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Author Bio: Lou Johnstone
Finding your dream job isn’t easy. Even once you find it, you will still be presented with challenges and sacrifices. However, you shouldn’t waste your life doing something you don’t care for just so that you can receive a paycheck. If you’re currently studying and trying to decide on your career path, or are currently in the workforce and looking for a change, we have some tips to help you find the right path.
Determine What Your Greatest Skills Are
When choosing a career, you should be looking to build on your strengths rather than develop your weaknesses. If you’re simply not good at something, then you should just accept that some people are more suitable for certain professions than others. Everyone has weaknesses, and you can’t turn them all into strengths.
Imagine that you’re good at maths but poor at history. You’re better off developing your maths ability as far as possible so that you can land a lucrative engineering position (or another maths-based career). There is little point pursuing a career as a historian if you’re no good at it.
Determine How Important A Steady Paycheck Is
Some people work jobs they hate for a steady paycheck. Others, such as artists, do what they love but struggle to get by financially. For example, a painter may sell a painting and live well for one month and then struggle the rest of the year.
What it really comes down to is your personality. Some people can handle not knowing where their next paycheck is coming from (commonly known as the starving artist lifestyle) while others need a firmer sense of financial security. For most people, it’s best to seek careers somewhere in the middle. You should generally enjoy the work you do (even if it’s not your greatest passion) while also receiving a regular salary.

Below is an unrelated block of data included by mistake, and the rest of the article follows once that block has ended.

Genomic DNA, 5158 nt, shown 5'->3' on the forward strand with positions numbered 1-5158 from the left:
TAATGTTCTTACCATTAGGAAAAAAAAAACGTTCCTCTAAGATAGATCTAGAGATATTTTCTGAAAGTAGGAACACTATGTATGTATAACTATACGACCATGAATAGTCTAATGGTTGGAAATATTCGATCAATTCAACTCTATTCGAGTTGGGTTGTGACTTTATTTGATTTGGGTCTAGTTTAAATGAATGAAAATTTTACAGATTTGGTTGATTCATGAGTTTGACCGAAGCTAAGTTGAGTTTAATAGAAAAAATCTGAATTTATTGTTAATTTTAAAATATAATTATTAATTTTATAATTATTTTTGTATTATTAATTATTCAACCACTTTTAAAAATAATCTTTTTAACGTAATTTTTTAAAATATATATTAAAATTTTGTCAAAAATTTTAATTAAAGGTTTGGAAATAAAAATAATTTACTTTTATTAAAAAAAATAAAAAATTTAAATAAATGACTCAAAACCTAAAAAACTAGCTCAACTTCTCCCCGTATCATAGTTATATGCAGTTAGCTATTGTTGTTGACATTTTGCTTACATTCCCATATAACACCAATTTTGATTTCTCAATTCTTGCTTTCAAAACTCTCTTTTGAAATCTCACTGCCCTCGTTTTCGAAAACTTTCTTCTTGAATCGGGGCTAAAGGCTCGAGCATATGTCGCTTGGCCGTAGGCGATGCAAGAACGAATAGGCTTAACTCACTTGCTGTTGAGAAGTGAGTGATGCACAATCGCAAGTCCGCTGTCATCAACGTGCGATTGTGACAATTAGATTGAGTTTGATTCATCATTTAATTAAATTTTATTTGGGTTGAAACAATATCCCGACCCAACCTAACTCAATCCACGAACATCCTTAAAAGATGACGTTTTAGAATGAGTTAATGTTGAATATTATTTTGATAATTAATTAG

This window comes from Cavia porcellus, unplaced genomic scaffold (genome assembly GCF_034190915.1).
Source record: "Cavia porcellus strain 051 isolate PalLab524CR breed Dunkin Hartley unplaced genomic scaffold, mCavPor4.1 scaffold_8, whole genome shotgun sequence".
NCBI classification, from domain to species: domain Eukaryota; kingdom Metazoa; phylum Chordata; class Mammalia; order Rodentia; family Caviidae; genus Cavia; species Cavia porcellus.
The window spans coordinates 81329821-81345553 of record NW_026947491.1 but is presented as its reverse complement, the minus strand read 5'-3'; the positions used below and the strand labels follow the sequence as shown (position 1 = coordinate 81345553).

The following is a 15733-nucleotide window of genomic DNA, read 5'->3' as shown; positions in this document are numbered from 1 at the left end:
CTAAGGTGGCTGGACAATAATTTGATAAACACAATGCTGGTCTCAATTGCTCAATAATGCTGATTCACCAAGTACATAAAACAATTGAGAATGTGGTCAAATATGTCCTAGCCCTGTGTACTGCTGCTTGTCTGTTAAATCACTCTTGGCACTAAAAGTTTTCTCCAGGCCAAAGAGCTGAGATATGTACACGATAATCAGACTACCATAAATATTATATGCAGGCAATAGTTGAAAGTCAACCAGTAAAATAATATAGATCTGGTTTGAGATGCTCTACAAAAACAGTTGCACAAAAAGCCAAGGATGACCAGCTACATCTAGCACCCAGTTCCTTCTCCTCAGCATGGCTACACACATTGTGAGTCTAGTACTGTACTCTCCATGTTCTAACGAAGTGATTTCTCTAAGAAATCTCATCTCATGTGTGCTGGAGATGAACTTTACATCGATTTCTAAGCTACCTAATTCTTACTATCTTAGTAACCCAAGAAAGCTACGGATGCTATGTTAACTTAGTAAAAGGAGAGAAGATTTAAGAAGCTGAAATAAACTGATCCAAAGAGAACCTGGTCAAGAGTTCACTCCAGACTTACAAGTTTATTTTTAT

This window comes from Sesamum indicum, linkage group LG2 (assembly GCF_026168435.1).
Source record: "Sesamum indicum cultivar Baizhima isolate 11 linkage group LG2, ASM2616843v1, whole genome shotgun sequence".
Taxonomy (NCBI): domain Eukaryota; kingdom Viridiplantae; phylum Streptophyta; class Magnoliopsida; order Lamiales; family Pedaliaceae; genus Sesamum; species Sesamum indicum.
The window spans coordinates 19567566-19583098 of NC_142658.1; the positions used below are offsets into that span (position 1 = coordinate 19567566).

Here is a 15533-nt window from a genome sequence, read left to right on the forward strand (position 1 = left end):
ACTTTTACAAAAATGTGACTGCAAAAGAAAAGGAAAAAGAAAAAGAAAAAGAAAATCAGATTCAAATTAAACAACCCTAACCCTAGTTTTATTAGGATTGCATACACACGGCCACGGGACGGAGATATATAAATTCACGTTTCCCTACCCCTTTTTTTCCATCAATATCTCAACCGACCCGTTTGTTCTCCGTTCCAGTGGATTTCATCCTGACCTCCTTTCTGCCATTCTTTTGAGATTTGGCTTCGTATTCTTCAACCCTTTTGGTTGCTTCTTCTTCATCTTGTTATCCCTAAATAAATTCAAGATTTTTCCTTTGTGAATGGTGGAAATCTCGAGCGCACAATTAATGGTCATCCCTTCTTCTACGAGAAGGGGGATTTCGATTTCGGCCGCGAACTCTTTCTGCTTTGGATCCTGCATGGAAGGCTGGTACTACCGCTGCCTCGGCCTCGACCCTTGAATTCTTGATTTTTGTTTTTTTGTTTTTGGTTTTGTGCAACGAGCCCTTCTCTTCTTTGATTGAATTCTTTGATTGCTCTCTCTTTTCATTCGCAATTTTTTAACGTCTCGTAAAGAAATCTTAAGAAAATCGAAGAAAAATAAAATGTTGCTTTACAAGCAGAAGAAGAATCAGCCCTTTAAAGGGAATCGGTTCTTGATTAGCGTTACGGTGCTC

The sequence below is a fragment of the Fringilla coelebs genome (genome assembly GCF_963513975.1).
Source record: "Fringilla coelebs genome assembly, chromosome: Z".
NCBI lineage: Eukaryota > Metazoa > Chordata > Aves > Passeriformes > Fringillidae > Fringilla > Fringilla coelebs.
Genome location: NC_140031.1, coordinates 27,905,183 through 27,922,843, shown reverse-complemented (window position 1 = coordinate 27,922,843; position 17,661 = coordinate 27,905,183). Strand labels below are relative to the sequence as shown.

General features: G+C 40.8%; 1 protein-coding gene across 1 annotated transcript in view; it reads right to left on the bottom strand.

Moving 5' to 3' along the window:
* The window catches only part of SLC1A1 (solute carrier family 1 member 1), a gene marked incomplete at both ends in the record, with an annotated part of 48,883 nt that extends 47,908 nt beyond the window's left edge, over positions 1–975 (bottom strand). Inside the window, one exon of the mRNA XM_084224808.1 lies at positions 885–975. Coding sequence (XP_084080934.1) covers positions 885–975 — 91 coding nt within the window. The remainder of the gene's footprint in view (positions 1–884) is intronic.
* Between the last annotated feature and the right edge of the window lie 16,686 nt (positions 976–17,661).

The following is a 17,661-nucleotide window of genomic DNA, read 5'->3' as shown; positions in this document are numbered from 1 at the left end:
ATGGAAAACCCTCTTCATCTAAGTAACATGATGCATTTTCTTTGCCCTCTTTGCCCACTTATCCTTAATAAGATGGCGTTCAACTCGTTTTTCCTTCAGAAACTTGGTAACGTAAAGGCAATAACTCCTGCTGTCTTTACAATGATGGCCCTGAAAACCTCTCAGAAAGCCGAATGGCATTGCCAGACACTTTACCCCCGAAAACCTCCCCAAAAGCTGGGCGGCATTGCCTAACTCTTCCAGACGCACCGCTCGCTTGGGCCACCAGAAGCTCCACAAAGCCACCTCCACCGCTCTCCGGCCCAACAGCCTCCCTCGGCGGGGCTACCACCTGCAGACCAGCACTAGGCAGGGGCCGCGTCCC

You should also ask yourself how much money you want to make. For example, an acupressure therapist salary is typically much more than that of a freelance graphic designer.
Ask Yourself If You’re An Introvert Or Extrovert
There are pros and cons to each personality type. Extroverts are typically good at face-to-face and over-the-phone sales. If you’re buying a new car, then it’s a good bet that the salesman is an extrovert. On the other hand, extroverts are often not as effective at working alone. It’s typically introverts that are better at tasks which involve less human interaction, such as writing computer code. Chances are you fall somewhere in the middle, but you should still determine which side you swing towards as this will help you with choosing a profession.
Picking the perfect career path isn’t easy, and it will probably involve a lot of trial and error. Perhaps what’s most important is to be honest with yourself. Nobody is suitable for every profession. It really comes down to your skills and your personality, so try and pick a career that is compatible with you.